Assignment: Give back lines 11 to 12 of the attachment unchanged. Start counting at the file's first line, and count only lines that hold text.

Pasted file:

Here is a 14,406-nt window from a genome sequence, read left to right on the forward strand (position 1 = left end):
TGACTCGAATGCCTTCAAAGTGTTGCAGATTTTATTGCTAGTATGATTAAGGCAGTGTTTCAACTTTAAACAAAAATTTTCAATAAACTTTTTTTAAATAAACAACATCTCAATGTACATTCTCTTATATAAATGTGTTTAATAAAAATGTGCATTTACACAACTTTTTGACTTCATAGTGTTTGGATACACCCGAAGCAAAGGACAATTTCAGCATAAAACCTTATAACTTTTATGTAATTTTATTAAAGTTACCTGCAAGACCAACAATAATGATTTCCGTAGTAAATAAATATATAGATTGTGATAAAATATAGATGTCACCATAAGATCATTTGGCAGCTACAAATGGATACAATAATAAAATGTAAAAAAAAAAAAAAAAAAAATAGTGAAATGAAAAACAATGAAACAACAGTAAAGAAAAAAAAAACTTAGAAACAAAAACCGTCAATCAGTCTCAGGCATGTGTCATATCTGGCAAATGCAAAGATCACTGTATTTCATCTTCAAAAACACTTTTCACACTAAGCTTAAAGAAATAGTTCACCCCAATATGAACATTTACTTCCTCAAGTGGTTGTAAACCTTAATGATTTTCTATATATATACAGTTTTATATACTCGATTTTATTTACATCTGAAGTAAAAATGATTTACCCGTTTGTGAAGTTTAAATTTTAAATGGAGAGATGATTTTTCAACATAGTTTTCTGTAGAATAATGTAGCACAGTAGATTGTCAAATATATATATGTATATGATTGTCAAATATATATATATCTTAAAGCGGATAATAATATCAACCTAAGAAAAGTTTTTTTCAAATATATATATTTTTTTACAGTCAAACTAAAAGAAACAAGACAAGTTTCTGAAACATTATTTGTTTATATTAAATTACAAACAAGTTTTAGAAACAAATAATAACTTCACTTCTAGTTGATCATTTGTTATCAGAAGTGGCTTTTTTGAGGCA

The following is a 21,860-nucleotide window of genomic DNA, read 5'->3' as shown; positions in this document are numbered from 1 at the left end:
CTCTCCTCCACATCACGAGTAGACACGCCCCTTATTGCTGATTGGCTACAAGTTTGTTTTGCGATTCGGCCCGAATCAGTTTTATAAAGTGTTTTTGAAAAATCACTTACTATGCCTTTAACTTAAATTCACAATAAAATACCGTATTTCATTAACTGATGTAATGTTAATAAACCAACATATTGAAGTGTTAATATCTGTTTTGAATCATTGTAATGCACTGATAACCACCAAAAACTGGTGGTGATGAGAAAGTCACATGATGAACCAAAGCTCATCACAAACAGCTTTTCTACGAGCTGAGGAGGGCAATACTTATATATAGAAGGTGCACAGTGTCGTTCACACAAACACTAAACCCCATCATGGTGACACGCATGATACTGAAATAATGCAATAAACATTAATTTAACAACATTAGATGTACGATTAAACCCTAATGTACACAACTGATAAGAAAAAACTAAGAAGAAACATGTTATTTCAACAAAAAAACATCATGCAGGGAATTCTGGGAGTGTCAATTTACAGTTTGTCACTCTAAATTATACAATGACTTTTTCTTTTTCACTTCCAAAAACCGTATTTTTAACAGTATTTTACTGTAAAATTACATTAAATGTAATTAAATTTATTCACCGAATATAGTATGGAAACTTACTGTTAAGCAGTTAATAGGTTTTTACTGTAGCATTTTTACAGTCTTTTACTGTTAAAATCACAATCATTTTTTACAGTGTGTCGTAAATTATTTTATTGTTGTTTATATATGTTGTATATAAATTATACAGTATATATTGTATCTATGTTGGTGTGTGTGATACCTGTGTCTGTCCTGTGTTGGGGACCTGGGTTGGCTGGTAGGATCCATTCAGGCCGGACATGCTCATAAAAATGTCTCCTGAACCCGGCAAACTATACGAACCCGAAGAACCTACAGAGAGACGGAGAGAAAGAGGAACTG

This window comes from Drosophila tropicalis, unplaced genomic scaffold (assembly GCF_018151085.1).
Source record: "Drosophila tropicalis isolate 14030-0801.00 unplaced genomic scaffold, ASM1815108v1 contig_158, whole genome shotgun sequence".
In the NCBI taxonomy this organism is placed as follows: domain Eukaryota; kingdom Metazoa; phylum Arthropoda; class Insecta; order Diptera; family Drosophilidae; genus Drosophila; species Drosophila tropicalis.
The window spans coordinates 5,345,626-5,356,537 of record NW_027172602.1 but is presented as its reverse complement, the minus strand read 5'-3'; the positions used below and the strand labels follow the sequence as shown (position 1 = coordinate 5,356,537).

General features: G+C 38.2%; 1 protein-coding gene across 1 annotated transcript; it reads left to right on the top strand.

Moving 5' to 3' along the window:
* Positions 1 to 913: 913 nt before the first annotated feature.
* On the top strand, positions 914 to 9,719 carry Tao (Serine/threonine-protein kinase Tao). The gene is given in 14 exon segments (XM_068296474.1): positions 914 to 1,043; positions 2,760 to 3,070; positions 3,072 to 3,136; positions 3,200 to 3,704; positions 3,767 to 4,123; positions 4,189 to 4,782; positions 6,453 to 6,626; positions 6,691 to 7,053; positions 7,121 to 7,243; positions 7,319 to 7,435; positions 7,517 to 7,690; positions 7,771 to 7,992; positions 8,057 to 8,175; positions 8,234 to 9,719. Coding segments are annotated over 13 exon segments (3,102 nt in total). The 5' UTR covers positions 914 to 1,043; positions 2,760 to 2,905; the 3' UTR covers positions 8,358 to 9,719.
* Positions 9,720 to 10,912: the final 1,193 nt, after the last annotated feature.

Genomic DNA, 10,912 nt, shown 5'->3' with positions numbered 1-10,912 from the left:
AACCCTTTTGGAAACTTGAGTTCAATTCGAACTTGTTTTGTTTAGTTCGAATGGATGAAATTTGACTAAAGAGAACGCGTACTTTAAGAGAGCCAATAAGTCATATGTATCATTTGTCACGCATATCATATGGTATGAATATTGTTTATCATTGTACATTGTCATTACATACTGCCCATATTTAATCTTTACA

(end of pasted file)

* Positions 1 to 913: 913 nt before the first annotated feature.
* On the top strand, positions 914 to 9,719 carry Tao (Serine/threonine-protein kinase Tao). The gene is given in 14 exon segments (XM_068296474.1): positions 914 to 1,043; positions 2,760 to 3,070; positions 3,072 to 3,136; positions 3,200 to 3,704; positions 3,767 to 4,123; positions 4,189 to 4,782; positions 6,453 to 6,626; positions 6,691 to 7,053; positions 7,121 to 7,243; positions 7,319 to 7,435; positions 7,517 to 7,690; positions 7,771 to 7,992; positions 8,057 to 8,175; positions 8,234 to 9,719. Coding segments are annotated over 13 exon segments (3,102 nt in total). The 5' UTR covers positions 914 to 1,043; positions 2,760 to 2,905; the 3' UTR covers positions 8,358 to 9,719.